Last Friday, Walt Disney Co
Encanto, a new musical with scores from Lin-Manuel Miranda, will get a 30 day exclusive run in theaters before migrating over to Disney+.
Meanwhile, hot ticket viewings such as Marvel's new "Eternals," directed by Oscar-winner Chole Zhao, and Steven Spielberg's reboot of a West Side Story," will run in theaters for 45 days. The same goes for Disney's other planned releases, including "The Last Duel," "Ron's Gone Wrong," and the "Kings Man."
The news came as a welcome lifeline for struggling cinema owners, whose difficulties filling seats during the pandemic era have only been compounded by major movie studios newfound habit of releasing many of their biggest titles straight to streaming, with Disney proving no exception.
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AMC's CEO, Adam Aron, tweeted that Disney's move was a "smart, wise decision," adding that "AMC will sell boatloads of tickets for you!"
Disney's surprise change in distribution strategy was likely due to the spectacular performance of its latest Marvel title, "Shang-Chi and the Legend of the Ten Rings," over the Labor Day weekend.
The film managed to grab $90 million over the four-day period in both the U.S. and Canada, smashing all previous records set during the summer's final holiday weekend. The surprise results likely made it clear to Disney's top brass that the public was still willing to brave a trip to the movie theater despite resurgent COVID cases around the country.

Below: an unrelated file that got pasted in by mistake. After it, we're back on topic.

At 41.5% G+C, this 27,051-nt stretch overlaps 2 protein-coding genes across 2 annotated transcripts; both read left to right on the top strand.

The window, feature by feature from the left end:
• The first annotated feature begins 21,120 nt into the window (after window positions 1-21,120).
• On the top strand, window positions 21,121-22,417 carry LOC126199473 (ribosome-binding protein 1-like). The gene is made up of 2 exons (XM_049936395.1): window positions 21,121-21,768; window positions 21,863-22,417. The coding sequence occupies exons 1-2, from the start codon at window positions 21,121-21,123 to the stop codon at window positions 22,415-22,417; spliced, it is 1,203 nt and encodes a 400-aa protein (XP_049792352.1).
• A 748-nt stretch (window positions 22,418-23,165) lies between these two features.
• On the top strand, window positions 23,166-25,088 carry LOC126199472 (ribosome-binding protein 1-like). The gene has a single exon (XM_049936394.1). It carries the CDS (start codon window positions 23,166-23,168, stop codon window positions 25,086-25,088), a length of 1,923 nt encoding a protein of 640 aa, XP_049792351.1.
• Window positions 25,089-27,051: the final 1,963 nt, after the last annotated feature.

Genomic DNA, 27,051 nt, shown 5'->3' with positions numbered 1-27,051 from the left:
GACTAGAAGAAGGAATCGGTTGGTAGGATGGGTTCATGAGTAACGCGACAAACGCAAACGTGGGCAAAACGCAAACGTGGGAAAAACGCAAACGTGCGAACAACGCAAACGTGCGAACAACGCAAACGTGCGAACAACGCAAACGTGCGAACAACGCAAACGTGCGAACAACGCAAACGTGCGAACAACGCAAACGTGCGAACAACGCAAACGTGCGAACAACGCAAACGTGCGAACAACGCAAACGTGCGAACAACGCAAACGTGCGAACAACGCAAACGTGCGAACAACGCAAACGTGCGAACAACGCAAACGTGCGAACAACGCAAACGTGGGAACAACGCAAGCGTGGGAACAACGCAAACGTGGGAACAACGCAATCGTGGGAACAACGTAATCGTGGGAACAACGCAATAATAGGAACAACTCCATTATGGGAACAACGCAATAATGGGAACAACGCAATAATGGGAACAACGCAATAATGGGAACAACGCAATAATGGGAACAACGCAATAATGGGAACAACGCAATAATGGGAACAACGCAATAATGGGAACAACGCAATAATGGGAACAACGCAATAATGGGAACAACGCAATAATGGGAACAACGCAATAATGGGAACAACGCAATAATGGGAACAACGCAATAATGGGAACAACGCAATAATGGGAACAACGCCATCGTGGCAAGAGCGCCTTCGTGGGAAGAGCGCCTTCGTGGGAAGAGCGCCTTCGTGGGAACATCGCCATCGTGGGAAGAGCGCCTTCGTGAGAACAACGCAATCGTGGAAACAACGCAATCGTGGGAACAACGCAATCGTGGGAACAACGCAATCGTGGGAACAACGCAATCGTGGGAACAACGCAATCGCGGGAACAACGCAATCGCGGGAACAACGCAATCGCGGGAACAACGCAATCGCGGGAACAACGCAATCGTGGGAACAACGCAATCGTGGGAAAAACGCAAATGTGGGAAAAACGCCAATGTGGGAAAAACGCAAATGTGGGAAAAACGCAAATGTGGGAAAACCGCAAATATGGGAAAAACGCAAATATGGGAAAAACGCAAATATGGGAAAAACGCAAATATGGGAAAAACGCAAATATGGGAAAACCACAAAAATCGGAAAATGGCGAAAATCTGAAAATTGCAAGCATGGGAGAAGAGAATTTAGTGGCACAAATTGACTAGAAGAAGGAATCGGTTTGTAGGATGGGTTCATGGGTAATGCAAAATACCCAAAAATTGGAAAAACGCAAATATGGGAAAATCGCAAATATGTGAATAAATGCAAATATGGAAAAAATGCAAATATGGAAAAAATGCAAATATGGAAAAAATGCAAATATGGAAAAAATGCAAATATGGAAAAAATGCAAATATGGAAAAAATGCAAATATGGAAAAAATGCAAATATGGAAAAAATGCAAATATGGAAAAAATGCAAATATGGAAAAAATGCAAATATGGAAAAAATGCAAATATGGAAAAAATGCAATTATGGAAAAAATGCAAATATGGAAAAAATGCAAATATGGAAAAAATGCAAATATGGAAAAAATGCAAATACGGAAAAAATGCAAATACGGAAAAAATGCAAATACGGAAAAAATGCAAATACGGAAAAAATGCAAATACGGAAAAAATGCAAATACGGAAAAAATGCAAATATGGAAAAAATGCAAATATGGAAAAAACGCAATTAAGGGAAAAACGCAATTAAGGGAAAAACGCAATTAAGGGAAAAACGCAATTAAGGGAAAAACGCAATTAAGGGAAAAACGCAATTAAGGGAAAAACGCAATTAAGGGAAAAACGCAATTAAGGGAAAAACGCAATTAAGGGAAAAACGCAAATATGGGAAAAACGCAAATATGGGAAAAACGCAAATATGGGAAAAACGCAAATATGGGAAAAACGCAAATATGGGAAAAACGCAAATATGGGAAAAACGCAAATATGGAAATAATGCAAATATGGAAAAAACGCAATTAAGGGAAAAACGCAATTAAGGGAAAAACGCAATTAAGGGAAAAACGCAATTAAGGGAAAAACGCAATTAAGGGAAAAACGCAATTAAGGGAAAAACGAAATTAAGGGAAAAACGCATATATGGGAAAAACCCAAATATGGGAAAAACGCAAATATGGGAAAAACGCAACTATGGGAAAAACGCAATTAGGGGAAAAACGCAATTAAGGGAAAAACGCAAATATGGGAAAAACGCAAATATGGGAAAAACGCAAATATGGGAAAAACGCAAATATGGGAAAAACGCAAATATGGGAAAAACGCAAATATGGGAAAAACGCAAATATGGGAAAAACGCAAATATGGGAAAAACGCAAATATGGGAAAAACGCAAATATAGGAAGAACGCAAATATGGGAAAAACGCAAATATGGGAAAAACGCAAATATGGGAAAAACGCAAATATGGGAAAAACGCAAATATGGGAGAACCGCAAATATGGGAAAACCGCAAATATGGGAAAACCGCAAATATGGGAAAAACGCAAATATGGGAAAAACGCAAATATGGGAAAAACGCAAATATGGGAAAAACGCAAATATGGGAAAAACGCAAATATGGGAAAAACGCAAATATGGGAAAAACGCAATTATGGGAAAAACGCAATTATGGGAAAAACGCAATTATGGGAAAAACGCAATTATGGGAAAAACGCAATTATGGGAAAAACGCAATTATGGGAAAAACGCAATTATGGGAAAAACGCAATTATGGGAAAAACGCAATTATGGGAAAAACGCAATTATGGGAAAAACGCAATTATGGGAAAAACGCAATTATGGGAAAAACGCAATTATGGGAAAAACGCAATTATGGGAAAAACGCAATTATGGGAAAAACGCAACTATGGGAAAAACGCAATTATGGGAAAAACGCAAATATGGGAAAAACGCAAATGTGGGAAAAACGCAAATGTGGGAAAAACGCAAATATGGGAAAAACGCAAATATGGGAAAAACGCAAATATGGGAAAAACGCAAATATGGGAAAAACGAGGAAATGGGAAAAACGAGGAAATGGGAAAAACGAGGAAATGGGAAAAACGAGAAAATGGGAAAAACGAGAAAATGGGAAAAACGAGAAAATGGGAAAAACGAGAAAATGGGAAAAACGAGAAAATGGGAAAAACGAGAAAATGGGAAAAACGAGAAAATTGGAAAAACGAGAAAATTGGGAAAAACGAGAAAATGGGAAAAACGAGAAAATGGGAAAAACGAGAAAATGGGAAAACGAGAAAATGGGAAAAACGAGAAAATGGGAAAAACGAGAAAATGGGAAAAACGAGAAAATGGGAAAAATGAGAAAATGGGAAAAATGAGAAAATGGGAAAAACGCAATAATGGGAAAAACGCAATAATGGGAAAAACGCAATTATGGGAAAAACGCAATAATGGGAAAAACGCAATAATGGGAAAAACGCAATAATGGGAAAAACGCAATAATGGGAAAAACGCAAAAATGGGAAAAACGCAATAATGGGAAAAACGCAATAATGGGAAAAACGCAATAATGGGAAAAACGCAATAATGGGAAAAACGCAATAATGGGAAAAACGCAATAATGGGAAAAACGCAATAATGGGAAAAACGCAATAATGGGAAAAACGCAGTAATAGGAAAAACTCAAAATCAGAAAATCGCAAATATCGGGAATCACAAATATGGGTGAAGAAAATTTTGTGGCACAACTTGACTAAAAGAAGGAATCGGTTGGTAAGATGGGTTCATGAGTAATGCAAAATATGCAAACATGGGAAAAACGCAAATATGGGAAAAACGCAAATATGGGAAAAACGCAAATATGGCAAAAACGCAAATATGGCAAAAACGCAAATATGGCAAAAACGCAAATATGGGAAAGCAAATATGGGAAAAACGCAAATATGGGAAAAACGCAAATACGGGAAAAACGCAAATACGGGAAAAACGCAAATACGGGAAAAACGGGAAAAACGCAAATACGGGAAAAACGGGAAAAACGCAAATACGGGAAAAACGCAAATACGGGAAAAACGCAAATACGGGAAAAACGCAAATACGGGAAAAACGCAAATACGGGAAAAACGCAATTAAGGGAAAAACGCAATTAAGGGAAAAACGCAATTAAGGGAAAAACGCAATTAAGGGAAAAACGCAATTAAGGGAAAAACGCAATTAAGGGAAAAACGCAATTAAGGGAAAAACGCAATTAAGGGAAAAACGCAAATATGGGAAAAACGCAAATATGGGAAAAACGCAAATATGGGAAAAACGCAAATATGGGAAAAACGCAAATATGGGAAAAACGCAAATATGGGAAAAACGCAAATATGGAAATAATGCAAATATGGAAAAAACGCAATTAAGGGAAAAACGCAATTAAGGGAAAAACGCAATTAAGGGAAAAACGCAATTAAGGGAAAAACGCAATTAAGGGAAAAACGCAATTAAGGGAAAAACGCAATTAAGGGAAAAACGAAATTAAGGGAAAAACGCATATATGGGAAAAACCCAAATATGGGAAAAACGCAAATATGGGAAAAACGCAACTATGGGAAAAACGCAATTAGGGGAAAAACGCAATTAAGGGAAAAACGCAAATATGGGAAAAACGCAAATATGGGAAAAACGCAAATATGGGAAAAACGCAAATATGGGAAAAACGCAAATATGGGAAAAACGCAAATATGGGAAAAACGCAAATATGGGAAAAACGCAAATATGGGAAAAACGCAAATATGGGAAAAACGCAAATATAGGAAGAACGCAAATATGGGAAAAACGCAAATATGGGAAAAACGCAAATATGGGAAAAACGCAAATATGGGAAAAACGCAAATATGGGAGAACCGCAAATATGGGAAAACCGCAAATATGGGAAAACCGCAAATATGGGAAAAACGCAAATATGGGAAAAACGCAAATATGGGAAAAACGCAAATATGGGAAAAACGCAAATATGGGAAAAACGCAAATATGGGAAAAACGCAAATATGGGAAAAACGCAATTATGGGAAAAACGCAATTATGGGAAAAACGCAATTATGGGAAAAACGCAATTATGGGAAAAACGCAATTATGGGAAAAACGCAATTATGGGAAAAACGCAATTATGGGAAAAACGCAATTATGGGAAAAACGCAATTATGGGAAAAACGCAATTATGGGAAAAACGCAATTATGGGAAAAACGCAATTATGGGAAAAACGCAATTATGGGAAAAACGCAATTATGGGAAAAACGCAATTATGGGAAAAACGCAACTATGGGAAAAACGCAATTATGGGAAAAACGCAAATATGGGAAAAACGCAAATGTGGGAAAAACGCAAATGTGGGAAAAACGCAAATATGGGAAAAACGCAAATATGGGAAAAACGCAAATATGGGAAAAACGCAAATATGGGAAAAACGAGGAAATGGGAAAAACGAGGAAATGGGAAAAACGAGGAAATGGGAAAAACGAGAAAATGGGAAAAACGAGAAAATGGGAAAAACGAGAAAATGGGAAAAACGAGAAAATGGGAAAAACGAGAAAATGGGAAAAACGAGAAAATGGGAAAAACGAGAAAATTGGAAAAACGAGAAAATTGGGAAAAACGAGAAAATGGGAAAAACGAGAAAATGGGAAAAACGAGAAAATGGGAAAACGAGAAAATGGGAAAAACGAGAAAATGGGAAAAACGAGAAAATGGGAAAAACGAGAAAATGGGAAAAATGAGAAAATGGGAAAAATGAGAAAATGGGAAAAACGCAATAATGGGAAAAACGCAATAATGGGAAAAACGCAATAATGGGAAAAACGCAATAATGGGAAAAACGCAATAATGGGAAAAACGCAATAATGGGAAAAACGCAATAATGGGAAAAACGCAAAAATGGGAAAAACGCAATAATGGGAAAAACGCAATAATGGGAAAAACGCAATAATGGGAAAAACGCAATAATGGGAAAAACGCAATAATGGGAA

"As confidence in moviegoing continues to improve, we look forward to entertaining audiences in theaters," said Kareem Daniel, Disney Media & Entertainment Distribution Chairman Kareem Daniel.
Nevertheless, Disney's strategy of releasing titles onto both small and big screens has proven fruitful thus far. 2021's top-grossing film, Black Widow, released both in theaters and on Disney+, pulled in $80 million from U.S. box offices during its opening weekend, while later earning $60 million from $30 at-home purchases of the film.
However, Disney's strategy has not been without controversy. The star of Black Widow, Scarlett Johansson, has launched a high-profile lawsuit against the studio, alleging its dual release cut into ticket sales, negatively impacting her compensation.
Nevertheless, before its debut, Disney saw "Shang-Chi," as a test-case for a "theater first" distribution strategy.
"On 'Shang-Chi,' we think it's actually going to be an interesting experiment for us," said Disney Chief Executive Bob Chapek ahead of the film's release in August. "The prospect of being able to take a Marvel title to the service after going theatrical with 45 days will be yet another data point to inform our actions going forward on our titles."
No doubt the rest of 2021 will give Disney even more data points to chew on.